Friday, May 30, 2014

2014-05-30 ISRAEL: What happens when police gets tired of Social Protest (Occupy) demonstrations

===2014-05-30 ISRAEL: What happens when police gets tired of Social Protest (Occupy) demonstrations===
The Israel Police engages in violence against demonstrators, then tries to frame the same for violence against police. A series of such cases have been conducted in the courts in recent years. Video recordings to the contrary did not stop police from lying on the stand.
[via Local Talk]

2014-05-31 Hello world!

5/31 @ 2:52 : Israel, IL
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2014-05-30 Israeli whistle blower Rafi Rotem - increasingly subject of international attention

The corruption case against General Electric Company - Writ Petition (Civil) 1280/ 2012 (in the matter of Seema Sapra v General Electric Company and Others) - was listed on 8 May 2014 in the Delhi High Court before Judge Sistani and Judge V K Rao. Judge V K Rao recused from the matter and this petition will now be listed for hearing before a different two judge bench on 15 May 2014.

Saturday, 10 May 2014

The battle of Rafi Rotem - Israeli whistle-blower

Israel's anti-corruption whistle-blower needs justice
Rafi Rotem, a senior investigator at the Tax Authority, exposed serious corruption and was fired. He’s still harassed by the police.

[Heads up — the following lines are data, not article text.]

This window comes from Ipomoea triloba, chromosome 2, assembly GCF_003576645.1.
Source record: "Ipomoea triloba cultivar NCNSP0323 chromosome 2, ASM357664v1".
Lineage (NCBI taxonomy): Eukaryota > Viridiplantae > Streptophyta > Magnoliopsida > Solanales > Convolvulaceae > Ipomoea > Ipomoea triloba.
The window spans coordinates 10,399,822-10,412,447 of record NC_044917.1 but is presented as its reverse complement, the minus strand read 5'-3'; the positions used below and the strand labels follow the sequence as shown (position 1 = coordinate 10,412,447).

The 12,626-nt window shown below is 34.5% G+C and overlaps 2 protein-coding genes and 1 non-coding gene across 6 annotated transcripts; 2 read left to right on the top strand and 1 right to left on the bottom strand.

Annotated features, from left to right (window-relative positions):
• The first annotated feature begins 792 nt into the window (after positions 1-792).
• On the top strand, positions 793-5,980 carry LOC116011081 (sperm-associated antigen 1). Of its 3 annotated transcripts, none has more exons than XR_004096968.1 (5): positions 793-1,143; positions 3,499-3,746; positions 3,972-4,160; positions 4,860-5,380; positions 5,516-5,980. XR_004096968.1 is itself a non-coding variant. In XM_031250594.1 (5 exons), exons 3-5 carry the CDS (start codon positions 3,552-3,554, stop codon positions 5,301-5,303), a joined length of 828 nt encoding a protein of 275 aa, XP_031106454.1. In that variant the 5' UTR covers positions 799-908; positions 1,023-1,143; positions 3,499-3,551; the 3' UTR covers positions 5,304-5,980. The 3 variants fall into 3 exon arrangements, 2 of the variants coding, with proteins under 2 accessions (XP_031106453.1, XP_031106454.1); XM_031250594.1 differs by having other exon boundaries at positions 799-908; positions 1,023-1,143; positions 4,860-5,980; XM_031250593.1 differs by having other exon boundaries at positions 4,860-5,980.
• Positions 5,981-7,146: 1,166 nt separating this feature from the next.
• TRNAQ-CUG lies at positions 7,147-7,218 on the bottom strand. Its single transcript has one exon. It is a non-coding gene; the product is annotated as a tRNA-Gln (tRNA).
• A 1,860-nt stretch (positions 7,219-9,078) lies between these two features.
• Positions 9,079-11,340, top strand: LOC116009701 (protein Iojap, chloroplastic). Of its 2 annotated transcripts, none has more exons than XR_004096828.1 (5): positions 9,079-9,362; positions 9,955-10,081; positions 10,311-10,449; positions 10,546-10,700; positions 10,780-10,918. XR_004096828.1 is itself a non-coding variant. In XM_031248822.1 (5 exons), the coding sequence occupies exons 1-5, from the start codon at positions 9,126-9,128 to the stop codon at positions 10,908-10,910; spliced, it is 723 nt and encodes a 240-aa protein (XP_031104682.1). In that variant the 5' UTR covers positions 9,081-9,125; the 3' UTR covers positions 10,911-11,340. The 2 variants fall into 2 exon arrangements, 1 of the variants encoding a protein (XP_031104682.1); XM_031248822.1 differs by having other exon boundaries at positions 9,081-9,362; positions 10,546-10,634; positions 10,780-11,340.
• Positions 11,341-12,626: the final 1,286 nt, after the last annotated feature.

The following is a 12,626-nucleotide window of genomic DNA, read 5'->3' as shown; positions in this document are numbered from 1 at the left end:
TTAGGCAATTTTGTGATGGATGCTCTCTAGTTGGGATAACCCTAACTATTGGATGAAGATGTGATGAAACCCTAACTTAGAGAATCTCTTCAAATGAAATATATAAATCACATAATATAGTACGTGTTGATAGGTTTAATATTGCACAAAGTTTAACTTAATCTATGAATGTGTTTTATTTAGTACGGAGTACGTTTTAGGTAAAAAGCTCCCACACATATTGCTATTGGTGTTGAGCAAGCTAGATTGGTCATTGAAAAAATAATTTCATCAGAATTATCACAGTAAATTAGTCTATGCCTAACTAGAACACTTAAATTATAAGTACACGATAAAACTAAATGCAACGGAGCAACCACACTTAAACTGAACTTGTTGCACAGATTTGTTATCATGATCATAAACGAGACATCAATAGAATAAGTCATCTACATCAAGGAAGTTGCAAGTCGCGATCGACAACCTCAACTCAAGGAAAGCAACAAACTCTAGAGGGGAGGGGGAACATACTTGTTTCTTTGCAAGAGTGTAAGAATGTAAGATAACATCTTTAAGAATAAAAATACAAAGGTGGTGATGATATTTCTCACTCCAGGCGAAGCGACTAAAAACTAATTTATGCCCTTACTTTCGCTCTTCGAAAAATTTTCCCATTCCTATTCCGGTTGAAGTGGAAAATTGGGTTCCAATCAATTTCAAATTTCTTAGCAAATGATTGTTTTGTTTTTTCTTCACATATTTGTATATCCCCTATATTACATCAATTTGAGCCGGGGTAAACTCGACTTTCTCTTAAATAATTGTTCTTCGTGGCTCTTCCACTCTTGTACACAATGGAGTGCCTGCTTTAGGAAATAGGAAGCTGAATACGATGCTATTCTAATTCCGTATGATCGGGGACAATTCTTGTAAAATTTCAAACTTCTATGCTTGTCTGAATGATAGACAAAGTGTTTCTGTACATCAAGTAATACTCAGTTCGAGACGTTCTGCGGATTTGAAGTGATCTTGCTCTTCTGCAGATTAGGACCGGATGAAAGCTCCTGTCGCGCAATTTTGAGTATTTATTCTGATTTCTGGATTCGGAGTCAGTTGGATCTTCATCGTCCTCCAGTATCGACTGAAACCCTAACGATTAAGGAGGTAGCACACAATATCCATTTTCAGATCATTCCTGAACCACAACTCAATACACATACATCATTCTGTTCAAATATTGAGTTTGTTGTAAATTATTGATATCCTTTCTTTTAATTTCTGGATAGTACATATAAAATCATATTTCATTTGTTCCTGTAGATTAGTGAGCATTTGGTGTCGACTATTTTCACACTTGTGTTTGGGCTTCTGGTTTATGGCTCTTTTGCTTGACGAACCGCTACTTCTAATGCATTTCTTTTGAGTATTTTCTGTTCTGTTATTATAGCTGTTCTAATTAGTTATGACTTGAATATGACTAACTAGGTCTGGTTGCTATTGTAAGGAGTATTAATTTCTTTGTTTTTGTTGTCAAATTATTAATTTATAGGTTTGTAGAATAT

By Aryeh Eldad | 02:19 23.06.13

Only a few times have I hesitated so much before writing. I hesitate because I'm almost certain that this article will be detrimental to the person it's about. All the same, in an interview in Haaretz's Hebrew edition on June 7, former Attorney General Menachem Mazuz discusses the possibility that organized crime has infected the top of Israel's government bureaucracy.
"The one scandal where it was possible to speak in these terms, making it the most serious corruption scandal in certain respects, is the Tax Authority scandal," Mazuz said. In this scandal, senior Tax Authority officials and former Prime Minister Ehud Olmert's bureau chief, Shula Zaken, were convicted of fraud. At issue were bribes for appointing people chosen by outside interests.
Mazuz latter added, "If the process hadn't been cut short in its early stages, within a few years the Tax Authority's upper ranks would have been staffed by people who owed their appointments to outside interests." Mazuz may be troubled by the light punishments meted out in this case, but he's confident the process at the Tax Authority was "cut short" at the start. Can this be true?
What about the case of Rafi Rotem, a senior investigator at the Tel Aviv office of the Tax Authority's customs department, who exposed serious corruption at the authority and was eventually fired. He now wanders around Tel Aviv, persecuted by the police, who harass him every time an article is published about him.
Rotem's case shows that the corruption at the Tax Authority, and more gravely, at the police and State Prosecutor's Office that are linked to it, hasn't been eradicated. The person who exposed the corruption has been punished while the corrupt continue to serve and be promoted. The stables haven't been cleaned out.
The case consists of hundreds of documents, videos and recordings that Rotem sent to the Tel Aviv police and prosecutors, but the case was closed in several hours (before, of course, the material could be perused ). So there are clear concerns that the system is still rotten. A few senior Tax Authority officials have been brought to trial and convicted, but they're just the tip of the iceberg.